Design Thinking: The Food Truck Challenge

Made with Harvard Business School Publishing in 2016.

Case Study
The Problem

Professor Michael Roberto, author of the award-winning Everest simulation, presented us with the concept for the Food Truck Challenge. He wanted a simple, effective simulation that would teach the concept of minimum viable product (“MVP”) to students in a short, engaging, and easily repeatable format.

This idea was a departure from many of our other popular Harvard Business School Publishing simulations, which are typically meant to run for an entire class period or over several days. Professor Roberto wanted an exercise that could be run in 30 minutes or less, while still providing the impact of a longer, more complex simulation.

The Process

We began with an outline, a rough backstory, and some ideas on how the model should work from Professor Roberto and Harvard Business School Publishing.

From there, we dove into the design phase, creating user flows, layout ideas, and mockups. In particular, this simulation required a responsive design — one that provides the same interactive experience for mobile phone and desktop users.

At the same time, our modeler began working through the intricacies of how the model could drive student behavior in the simulation. We needed to develop the pros and cons of various selling methods and locations in the game, and ensure that these were communicated clearly to students while still allowing plenty of opportunities for individualized exploration.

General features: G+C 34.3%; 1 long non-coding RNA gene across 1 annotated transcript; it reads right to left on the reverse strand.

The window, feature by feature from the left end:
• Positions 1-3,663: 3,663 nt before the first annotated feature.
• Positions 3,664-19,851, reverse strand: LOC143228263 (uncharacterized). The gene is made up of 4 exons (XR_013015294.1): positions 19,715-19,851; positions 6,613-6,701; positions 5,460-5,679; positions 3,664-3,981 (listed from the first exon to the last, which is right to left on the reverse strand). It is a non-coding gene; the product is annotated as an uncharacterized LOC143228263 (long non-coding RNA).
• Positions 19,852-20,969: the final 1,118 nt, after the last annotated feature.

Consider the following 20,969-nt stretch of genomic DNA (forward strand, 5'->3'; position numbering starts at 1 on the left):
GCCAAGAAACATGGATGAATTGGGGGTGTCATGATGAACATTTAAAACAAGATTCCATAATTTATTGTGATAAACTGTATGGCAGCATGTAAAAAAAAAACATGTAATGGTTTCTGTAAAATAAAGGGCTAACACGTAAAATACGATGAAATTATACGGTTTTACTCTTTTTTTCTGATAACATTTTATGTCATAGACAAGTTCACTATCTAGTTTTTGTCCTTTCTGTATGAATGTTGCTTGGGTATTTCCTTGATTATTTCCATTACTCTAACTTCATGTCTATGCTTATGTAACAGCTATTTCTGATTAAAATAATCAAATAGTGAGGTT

In the development stage, we first built a prototype to test with students at Harvard. Feedback from this prototype allowed us to fine tune both the design and the model while the development of the final simulation user interface was completed. We also added a full tutorial mode, which guides users through the interface in a game-like manner familiar to students who play mobile games regularly.

The Results

The Food Truck Challenge has quickly become a popular exercise because of its shorter format, high impact, and responsive design.

Students play the role of an entrepreneur and strive to maximize their revenue over five simulated weeks by selling ice cream, frozen yogurt, or smoothies at various locations in the city of Boomtown. Working individually or in teams, students review basic market data, and then are faced with a choice: They can conduct additional market research, open a food truck immediately, or open a small pushcart. During each simulated week, students can modify their choice.

Instructors choose from three scenarios available in the underlying model, each with different optimal outcomes — so students can play a second time after a debriefing session, and apply what they’ve learned, without knowing the solution as they attempt the exercise again.

Design Thinking: The Food Truck Challenge
Design Thinking: The Food Truck Challenge

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